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Int J Mol Sci. 2016 May 3;17(5). pii: E663. doi: 10.3390/ijms17050663.

γ-Tocotrienol as a Promising Countermeasure for Acute Radiation Syndrome: Current Status.

Author information

1
Department of Pharmacology and Molecular Therapeutics, F. Edward Hébert School of Medicine, Armed Forces Radiobiology Research Institute, Uniformed Services University of the Health Sciences, Bethesda, MD 20889, USA. vijay.singh@usuhs.edu.
2
Department of Pharmaceutical Sciences, University of Arkansas for Medical Sciences and Central Arkansas Veterans Healthcare Systems, Little Rock, AR 72205, USA. mhjensen@uams.edu.

Abstract

The hazard of ionizing radiation exposure due to nuclear accidents or terrorist attacks is ever increasing. Despite decades of research, still, there is a shortage of non-toxic, safe and effective medical countermeasures for radiological and nuclear emergency. To date, the U.S. Food and Drug Administration (U.S. FDA) has approved only two growth factors, Neupogen (granulocyte colony-stimulating factor (G-CSF), filgrastim) and Neulasta (PEGylated G-CSF, pegfilgrastim) for the treatment of hematopoietic acute radiation syndrome (H-ARS) following the Animal Efficacy Rule. Promising radioprotective efficacy results of γ-tocotrienol (GT3; a member of the vitamin E family) in the mouse model encouraged its further evaluation in the nonhuman primate (NHP) model. These studies demonstrated that GT3 significantly aided the recovery of radiation-induced neutropenia and thrombocytopenia compared to the vehicle controls; these results particularly significant after exposure to 5.8 or 6.5 Gray (Gy) whole body γ-irradiation. The stimulatory effect of GT3 on neutrophils and thrombocytes (platelets) was directly and positively correlated with dose; a 75 mg/kg dose was more effective compared to 37.5 mg/kg. GT3 was also effective against 6.5 Gy whole body γ-irradiation for improving neutrophils and thrombocytes. Moreover, a single administration of GT3 without any supportive care was equivalent, in terms of improving hematopoietic recovery, to multiple doses of Neupogen and two doses of Neulasta with full supportive care (including blood products) in the NHP model. GT3 may serve as an ultimate radioprotector for use in humans, particularly for military personnel and first responders. In brief, GT3 is a promising radiation countermeasure that ought to be further developed for U.S. FDA approval for the ARS indication.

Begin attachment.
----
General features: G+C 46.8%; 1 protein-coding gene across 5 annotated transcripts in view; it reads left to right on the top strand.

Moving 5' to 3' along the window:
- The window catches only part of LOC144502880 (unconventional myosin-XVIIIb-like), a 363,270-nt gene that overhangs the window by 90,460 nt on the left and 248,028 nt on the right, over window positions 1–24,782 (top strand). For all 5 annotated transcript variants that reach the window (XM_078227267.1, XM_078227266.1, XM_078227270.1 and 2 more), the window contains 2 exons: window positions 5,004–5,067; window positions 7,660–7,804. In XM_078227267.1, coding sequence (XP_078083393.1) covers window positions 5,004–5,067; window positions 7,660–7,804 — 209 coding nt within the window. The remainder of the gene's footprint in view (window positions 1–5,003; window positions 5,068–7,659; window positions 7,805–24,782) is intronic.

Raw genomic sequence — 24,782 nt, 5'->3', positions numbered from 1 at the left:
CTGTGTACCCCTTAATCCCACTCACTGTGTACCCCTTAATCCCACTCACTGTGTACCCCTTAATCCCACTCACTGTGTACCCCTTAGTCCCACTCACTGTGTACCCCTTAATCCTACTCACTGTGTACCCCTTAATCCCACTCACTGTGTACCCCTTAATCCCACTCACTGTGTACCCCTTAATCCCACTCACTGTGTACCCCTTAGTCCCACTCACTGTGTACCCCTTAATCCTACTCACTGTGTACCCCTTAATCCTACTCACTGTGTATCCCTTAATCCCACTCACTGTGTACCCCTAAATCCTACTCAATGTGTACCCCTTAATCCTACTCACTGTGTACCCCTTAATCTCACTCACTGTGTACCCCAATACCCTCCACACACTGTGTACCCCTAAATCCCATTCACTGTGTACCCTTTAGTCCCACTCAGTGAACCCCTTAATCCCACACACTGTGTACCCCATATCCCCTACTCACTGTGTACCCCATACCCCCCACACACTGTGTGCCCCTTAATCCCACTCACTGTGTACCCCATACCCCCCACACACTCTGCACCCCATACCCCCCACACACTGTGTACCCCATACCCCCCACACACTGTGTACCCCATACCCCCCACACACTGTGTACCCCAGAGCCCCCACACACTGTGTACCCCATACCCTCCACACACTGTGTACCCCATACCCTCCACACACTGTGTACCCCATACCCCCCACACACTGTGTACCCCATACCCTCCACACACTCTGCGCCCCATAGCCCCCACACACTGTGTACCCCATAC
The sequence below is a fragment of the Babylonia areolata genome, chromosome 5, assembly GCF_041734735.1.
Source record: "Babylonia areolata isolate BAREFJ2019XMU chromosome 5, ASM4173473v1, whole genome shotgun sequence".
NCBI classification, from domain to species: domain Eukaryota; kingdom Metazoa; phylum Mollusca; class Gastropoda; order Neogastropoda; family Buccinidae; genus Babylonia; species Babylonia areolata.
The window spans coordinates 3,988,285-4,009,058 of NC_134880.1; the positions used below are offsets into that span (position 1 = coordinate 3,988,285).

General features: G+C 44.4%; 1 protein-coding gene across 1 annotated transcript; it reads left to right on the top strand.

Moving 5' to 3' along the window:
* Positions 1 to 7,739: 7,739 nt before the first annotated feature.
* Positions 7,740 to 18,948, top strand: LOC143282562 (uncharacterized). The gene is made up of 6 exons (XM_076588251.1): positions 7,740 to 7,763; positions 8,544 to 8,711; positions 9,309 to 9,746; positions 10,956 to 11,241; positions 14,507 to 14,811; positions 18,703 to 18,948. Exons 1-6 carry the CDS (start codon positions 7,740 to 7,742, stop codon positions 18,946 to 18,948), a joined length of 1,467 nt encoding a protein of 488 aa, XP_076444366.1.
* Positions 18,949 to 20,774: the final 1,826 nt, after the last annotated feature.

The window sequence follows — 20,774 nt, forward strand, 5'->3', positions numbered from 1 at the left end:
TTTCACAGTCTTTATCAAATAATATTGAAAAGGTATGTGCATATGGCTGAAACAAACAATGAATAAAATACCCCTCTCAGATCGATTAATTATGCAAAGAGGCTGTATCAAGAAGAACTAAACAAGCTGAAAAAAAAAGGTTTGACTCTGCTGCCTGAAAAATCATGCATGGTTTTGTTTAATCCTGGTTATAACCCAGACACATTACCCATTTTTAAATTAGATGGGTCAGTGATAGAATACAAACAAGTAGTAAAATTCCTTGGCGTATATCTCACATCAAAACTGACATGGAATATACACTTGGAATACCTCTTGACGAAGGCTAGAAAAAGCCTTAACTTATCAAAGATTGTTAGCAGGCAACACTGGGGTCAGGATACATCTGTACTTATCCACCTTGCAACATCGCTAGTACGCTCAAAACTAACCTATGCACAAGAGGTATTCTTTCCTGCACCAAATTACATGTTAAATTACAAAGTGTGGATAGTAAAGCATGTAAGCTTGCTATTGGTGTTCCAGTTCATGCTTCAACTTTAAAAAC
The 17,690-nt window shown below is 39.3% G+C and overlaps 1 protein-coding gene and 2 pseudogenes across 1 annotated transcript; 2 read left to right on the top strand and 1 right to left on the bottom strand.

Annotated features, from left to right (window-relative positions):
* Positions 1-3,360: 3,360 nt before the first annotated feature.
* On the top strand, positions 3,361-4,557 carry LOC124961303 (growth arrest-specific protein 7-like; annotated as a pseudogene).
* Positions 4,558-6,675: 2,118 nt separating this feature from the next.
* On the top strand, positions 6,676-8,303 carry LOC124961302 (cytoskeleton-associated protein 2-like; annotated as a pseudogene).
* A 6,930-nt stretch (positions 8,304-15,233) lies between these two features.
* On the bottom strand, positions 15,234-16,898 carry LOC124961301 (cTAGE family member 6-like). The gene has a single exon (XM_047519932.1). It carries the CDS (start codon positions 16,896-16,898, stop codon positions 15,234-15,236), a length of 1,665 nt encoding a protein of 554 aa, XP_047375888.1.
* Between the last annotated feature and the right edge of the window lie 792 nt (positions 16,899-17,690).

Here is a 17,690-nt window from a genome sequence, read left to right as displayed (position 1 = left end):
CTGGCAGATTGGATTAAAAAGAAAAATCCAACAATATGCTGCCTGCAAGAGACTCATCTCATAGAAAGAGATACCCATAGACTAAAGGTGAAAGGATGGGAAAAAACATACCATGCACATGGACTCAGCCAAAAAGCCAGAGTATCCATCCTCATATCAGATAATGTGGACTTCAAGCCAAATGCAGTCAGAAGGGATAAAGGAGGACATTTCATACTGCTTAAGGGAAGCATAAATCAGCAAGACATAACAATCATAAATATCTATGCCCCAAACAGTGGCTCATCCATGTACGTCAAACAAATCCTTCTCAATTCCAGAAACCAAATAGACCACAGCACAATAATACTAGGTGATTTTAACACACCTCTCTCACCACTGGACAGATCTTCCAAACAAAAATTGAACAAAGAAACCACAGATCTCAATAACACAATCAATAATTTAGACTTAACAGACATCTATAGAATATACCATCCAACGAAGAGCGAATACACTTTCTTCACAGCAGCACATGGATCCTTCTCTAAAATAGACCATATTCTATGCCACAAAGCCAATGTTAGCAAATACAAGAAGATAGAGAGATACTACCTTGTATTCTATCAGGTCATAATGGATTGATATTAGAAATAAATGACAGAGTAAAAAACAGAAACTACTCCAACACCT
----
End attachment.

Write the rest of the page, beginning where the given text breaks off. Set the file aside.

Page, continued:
KEYWORDS:

granulocyte colony-stimulating factor; mice; neutropenia; nonhuman primates; radiation; thrombocytopenia; γ-tocotrienol

PMID:
27153057
PMCID:
PMC4881489
DOI:
10.3390/ijms17050663
[Indexed for MEDLINE]
Free PMC Article

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